nent of the ICF is accompanied by instructions for rating. Like the ICD, the ICF version has an alphanumeric coding system. The component, domain, item, and subitem are identified to the left of a decimal. To the right of the decimal, the coding structure contains space for qualifiers such as difficulty in performing activities or in being involved in life situations.

Impairments in ICF body functions are rated by one qualifier as the extent of the impairment on a five-point scale from “no impairment” (0) to “complete” (4), with mild, moderate and severe being 1, 2, and 3, respectively. This is generally thought of as a clinical rating, with the threshold determined by clinical expertise. Body structures have three qualifiers. The first is identical to body functions. The second qualifier uses nominal coding to describe the nature of the impairment. For example, 1 is used to indicate that there is a total absence of the body structure as in an amputated limb, 4 indicates aberrant dimensions of the body structure, and 6 denotes a deviation in the position. The third qualifier for body structure identifies the location of the impairment. For instance, 0 specifies that the impairment is in more than one region, 1 that it is on the right, 4 that it is in the front, and 7 that it is distal. Using all three qualifiers provides a rich description of the extent, nature, and location of the impairment of body structure.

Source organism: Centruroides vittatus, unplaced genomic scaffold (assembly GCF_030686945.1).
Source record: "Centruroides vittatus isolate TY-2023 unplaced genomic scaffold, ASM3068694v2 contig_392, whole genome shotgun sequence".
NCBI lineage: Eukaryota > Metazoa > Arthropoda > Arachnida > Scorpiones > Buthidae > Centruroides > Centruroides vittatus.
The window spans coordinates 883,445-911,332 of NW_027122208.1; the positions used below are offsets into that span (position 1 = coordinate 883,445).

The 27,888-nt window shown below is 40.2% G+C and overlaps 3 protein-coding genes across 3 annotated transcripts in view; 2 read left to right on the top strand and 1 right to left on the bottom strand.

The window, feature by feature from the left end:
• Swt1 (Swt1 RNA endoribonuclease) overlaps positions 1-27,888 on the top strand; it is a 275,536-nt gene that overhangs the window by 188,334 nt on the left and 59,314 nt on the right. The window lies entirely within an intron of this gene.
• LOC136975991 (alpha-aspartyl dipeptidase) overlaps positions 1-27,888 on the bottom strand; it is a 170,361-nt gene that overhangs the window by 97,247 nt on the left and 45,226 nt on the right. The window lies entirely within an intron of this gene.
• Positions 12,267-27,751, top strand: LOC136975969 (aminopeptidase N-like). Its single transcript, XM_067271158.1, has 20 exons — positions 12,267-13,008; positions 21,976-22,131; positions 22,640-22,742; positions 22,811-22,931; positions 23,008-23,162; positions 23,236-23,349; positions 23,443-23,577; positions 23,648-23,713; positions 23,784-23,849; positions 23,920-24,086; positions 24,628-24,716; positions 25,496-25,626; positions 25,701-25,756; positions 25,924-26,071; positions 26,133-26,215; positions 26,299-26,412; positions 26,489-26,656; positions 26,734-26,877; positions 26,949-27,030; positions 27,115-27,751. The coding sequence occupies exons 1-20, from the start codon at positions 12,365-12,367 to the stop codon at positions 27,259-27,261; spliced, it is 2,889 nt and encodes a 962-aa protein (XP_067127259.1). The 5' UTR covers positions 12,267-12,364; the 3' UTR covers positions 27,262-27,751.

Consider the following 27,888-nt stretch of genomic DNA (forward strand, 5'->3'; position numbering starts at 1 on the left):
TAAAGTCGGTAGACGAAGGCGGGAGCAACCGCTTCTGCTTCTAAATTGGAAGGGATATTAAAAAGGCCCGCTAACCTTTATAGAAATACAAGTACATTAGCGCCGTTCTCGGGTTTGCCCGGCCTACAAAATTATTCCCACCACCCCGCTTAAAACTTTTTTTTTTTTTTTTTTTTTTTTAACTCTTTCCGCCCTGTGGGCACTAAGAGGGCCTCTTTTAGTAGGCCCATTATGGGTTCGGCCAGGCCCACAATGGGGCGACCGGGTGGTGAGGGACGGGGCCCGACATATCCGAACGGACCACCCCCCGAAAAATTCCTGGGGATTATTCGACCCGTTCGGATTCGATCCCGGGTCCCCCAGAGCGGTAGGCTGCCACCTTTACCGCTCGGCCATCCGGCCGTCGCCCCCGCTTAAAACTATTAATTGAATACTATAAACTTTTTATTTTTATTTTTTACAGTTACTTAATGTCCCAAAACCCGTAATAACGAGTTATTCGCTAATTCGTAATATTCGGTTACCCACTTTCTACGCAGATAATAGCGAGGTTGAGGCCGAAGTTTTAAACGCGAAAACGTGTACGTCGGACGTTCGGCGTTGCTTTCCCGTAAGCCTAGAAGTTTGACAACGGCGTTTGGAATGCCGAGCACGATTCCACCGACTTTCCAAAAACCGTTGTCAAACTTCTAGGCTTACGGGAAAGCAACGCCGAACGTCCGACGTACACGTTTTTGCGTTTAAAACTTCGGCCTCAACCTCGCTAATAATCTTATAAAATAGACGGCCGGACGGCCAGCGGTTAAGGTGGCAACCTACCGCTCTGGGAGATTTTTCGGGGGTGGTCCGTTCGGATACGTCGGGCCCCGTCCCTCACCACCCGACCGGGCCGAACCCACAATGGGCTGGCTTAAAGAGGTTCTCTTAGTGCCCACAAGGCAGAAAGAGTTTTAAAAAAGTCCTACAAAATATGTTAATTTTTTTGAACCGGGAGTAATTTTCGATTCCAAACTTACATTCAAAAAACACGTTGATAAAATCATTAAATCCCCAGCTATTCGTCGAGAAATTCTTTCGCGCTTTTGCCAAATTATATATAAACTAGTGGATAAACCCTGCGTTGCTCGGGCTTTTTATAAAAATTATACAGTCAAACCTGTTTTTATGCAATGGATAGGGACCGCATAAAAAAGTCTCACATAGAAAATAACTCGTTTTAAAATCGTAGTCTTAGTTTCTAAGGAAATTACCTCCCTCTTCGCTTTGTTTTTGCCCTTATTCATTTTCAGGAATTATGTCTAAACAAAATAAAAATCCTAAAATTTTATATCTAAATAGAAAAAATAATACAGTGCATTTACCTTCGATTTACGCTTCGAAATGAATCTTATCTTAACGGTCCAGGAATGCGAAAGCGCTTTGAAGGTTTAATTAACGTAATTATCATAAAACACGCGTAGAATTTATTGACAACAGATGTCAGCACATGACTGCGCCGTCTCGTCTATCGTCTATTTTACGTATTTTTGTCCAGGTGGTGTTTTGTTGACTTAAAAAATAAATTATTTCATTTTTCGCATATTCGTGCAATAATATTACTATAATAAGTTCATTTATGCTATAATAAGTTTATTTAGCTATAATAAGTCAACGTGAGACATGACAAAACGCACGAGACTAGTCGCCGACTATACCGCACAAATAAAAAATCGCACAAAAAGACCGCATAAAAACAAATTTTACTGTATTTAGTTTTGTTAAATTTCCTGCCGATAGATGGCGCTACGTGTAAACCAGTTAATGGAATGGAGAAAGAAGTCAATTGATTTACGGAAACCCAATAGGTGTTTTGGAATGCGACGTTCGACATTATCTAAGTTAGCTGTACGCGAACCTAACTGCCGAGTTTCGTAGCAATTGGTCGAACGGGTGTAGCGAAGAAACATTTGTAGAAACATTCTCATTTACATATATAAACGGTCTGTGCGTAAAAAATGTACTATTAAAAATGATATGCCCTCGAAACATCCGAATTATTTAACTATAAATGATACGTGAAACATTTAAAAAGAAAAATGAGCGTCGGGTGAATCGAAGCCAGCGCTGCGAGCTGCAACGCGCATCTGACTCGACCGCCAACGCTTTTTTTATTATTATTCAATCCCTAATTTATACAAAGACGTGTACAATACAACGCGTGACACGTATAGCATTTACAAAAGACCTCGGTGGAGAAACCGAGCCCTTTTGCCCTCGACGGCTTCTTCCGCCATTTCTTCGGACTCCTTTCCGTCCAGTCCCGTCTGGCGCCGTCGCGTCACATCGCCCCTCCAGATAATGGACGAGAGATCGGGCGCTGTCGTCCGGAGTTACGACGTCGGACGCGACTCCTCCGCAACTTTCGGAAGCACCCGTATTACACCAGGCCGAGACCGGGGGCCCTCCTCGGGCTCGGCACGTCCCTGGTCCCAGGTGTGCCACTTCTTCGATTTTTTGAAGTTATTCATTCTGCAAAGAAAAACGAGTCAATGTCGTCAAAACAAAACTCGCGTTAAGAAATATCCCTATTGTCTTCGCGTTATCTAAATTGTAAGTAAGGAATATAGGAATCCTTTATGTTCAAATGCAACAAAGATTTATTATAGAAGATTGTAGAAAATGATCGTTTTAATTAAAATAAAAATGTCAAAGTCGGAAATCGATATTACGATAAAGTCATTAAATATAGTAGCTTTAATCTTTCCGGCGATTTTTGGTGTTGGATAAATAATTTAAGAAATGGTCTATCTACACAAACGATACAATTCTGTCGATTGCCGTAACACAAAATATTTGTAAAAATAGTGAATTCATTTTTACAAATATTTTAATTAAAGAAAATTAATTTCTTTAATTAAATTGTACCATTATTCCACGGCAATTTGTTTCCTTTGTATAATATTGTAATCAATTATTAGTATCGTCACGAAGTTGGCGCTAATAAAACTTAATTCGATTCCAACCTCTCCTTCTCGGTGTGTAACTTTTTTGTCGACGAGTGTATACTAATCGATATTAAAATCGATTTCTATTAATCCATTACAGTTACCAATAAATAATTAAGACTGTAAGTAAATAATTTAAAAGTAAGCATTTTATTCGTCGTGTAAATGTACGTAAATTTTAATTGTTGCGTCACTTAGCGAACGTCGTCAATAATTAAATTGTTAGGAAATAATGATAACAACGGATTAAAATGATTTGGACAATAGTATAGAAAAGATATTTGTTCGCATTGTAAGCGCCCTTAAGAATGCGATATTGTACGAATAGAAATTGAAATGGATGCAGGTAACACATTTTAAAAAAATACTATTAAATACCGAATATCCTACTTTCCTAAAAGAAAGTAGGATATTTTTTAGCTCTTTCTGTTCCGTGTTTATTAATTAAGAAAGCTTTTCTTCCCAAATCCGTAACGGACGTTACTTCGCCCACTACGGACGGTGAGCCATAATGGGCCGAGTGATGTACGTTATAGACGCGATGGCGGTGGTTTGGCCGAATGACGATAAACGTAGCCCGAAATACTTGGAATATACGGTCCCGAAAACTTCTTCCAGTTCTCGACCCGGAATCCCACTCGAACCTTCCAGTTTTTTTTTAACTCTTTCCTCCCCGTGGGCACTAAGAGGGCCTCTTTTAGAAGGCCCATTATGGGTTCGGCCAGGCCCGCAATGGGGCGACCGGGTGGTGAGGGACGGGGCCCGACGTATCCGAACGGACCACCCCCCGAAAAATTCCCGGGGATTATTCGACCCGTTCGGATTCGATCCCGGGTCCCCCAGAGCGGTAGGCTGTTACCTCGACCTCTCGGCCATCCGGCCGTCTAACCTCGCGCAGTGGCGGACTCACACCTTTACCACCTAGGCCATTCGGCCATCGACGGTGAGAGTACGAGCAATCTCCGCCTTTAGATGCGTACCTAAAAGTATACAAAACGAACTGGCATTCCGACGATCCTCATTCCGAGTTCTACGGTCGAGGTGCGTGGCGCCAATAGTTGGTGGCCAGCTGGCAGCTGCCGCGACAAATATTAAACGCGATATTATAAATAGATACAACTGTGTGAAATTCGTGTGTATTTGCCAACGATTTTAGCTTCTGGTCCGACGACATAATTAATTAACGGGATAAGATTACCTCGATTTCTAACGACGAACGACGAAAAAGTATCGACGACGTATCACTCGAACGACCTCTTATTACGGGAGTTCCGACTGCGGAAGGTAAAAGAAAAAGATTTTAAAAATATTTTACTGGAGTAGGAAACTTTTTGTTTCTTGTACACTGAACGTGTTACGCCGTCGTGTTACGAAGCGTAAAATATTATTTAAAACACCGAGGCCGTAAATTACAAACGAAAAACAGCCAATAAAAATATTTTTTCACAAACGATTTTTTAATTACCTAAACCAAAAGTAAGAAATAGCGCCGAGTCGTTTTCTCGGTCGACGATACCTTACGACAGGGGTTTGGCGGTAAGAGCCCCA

Activities and participation have two qualifiers: performance and capacity. The first qualifier is performance, which demarks how much difficulty the person experiences in executing the task or being involved in a life situation as conducted in her or his usual day-to-day life. This means how and where the person spends time doing things. The second qualifier is capacity, which describes the person’s ability to execute a task or action. Capacity is assessed in a formal test setting that is standardized to evaluate the true ability without the influence of the environment. Thus, capacity is considered to be evaluated in a neutral, standardized, or uniform environment. Variations of these two qualifiers indicate whether or not the person is using assistive devices or personal assistance in the assessment. Coding for both performance and capacity qualifiers is identical to body functions and to the first qualifier of body structures: it identifies the degree of difficulty.

In the structure of ICF qualifiers, there is room for consideration of additional qualifiers. It is anticipated that some users of ICF may develop their own qualifiers to suit their programmatic or other needs. For example, the SSA may wish to consider application of these or other qualifiers—or the development of an explicit algorithm using qualifiers—in refinement of the B criteria or revision of MRFCA.

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